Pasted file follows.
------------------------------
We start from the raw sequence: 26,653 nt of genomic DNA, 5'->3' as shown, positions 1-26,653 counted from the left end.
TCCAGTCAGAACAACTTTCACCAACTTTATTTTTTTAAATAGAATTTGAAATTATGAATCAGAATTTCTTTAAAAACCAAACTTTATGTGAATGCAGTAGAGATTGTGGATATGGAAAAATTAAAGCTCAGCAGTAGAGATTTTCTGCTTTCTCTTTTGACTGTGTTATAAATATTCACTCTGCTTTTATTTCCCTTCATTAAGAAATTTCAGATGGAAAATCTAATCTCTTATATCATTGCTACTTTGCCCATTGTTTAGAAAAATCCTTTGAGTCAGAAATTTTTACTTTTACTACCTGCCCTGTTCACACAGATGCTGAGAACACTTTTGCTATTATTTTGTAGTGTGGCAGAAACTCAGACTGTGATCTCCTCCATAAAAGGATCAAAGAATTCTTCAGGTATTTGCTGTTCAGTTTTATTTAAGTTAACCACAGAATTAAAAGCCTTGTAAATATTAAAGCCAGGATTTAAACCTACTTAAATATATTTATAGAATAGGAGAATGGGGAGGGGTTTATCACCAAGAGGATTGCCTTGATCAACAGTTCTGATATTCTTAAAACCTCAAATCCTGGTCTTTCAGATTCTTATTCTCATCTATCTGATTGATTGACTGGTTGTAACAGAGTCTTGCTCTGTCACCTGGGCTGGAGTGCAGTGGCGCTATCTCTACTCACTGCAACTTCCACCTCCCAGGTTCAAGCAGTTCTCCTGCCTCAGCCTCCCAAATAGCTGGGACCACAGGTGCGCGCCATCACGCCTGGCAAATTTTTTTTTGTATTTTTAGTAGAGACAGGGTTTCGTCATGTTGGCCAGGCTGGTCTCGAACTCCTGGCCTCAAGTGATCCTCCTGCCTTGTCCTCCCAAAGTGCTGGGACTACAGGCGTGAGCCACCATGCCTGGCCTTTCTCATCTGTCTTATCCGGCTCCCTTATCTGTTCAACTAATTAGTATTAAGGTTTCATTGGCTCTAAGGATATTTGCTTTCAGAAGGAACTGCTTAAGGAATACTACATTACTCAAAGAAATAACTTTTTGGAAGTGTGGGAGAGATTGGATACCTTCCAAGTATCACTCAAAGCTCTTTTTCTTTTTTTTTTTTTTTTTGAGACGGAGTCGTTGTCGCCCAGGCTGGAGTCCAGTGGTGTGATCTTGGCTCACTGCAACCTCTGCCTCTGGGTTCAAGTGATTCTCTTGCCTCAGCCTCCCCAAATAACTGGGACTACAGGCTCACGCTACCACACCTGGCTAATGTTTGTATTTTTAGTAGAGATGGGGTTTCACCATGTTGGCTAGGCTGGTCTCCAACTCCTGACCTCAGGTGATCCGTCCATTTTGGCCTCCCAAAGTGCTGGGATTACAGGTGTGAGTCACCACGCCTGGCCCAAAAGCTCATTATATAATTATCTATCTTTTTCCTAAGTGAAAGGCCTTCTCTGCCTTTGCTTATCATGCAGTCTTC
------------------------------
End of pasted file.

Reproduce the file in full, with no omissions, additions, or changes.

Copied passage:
We start from the raw sequence: 26,653 nt of genomic DNA, 5'->3' as shown, positions 1-26,653 counted from the left end.
TCCAGTCAGAACAACTTTCACCAACTTTATTTTTTTAAATAGAATTTGAAATTATGAATCAGAATTTCTTTAAAAACCAAACTTTATGTGAATGCAGTAGAGATTGTGGATATGGAAAAATTAAAGCTCAGCAGTAGAGATTTTCTGCTTTCTCTTTTGACTGTGTTATAAATATTCACTCTGCTTTTATTTCCCTTCATTAAGAAATTTCAGATGGAAAATCTAATCTCTTATATCATTGCTACTTTGCCCATTGTTTAGAAAAATCCTTTGAGTCAGAAATTTTTACTTTTACTACCTGCCCTGTTCACACAGATGCTGAGAACACTTTTGCTATTATTTTGTAGTGTGGCAGAAACTCAGACTGTGATCTCCTCCATAAAAGGATCAAAGAATTCTTCAGGTATTTGCTGTTCAGTTTTATTTAAGTTAACCACAGAATTAAAAGCCTTGTAAATATTAAAGCCAGGATTTAAACCTACTTAAATATATTTATAGAATAGGAGAATGGGGAGGGGTTTATCACCAAGAGGATTGCCTTGATCAACAGTTCTGATATTCTTAAAACCTCAAATCCTGGTCTTTCAGATTCTTATTCTCATCTATCTGATTGATTGACTGGTTGTAACAGAGTCTTGCTCTGTCACCTGGGCTGGAGTGCAGTGGCGCTATCTCTACTCACTGCAACTTCCACCTCCCAGGTTCAAGCAGTTCTCCTGCCTCAGCCTCCCAAATAGCTGGGACCACAGGTGCGCGCCATCACGCCTGGCAAATTTTTTTTTGTATTTTTAGTAGAGACAGGGTTTCGTCATGTTGGCCAGGCTGGTCTCGAACTCCTGGCCTCAAGTGATCCTCCTGCCTTGTCCTCCCAAAGTGCTGGGACTACAGGCGTGAGCCACCATGCCTGGCCTTTCTCATCTGTCTTATCCGGCTCCCTTATCTGTTCAACTAATTAGTATTAAGGTTTCATTGGCTCTAAGGATATTTGCTTTCAGAAGGAACTGCTTAAGGAATACTACATTACTCAAAGAAATAACTTTTTGGAAGTGTGGGAGAGATTGGATACCTTCCAAGTATCACTCAAAGCTCTTTTTCTTTTTTTTTTTTTTTTTGAGACGGAGTCGTTGTCGCCCAGGCTGGAGTCCAGTGGTGTGATCTTGGCTCACTGCAACCTCTGCCTCTGGGTTCAAGTGATTCTCTTGCCTCAGCCTCCCCAAATAACTGGGACTACAGGCTCACGCTACCACACCTGGCTAATGTTTGTATTTTTAGTAGAGATGGGGTTTCACCATGTTGGCTAGGCTGGTCTCCAACTCCTGACCTCAGGTGATCCGTCCATTTTGGCCTCCCAAAGTGCTGGGATTACAGGTGTGAGTCACCACGCCTGGCCCAAAAGCTCATTATATAATTATCTATCTTTTTCCTAAGTGAAAGGCCTTCTCTGCCTTTGCTTATCATGCAGTCTTC